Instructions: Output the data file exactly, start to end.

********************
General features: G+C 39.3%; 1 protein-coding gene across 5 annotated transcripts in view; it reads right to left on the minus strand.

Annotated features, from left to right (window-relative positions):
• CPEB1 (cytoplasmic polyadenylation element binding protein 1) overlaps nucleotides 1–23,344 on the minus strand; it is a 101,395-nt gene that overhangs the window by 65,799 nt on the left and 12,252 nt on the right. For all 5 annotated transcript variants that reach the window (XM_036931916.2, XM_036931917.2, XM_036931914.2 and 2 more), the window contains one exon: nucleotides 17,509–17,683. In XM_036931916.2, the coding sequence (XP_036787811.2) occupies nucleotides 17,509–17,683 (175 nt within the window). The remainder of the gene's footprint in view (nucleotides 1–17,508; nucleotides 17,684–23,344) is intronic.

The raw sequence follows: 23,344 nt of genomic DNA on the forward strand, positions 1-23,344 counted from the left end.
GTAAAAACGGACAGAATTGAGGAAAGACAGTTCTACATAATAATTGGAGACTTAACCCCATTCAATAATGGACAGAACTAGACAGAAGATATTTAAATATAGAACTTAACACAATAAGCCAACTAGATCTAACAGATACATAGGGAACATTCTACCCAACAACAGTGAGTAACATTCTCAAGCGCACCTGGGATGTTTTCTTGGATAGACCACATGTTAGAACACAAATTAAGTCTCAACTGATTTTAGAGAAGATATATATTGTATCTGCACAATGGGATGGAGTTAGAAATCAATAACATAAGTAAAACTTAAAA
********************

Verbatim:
General features: G+C 39.3%; 1 protein-coding gene across 5 annotated transcripts in view; it reads right to left on the minus strand.

Annotated features, from left to right (window-relative positions):
• CPEB1 (cytoplasmic polyadenylation element binding protein 1) overlaps nucleotides 1–23,344 on the minus strand; it is a 101,395-nt gene that overhangs the window by 65,799 nt on the left and 12,252 nt on the right. For all 5 annotated transcript variants that reach the window (XM_036931916.2, XM_036931917.2, XM_036931914.2 and 2 more), the window contains one exon: nucleotides 17,509–17,683. In XM_036931916.2, the coding sequence (XP_036787811.2) occupies nucleotides 17,509–17,683 (175 nt within the window). The remainder of the gene's footprint in view (nucleotides 1–17,508; nucleotides 17,684–23,344) is intronic.

The raw sequence follows: 23,344 nt of genomic DNA on the forward strand, positions 1-23,344 counted from the left end.
GTAAAAACGGACAGAATTGAGGAAAGACAGTTCTACATAATAATTGGAGACTTAACCCCATTCAATAATGGACAGAACTAGACAGAAGATATTTAAATATAGAACTTAACACAATAAGCCAACTAGATCTAACAGATACATAGGGAACATTCTACCCAACAACAGTGAGTAACATTCTCAAGCGCACCTGGGATGTTTTCTTGGATAGACCACATGTTAGAACACAAATTAAGTCTCAACTGATTTTAGAGAAGATATATATTGTATCTGCACAATGGGATGGAGTTAGAAATCAATAACATAAGTAAAACTTAAAA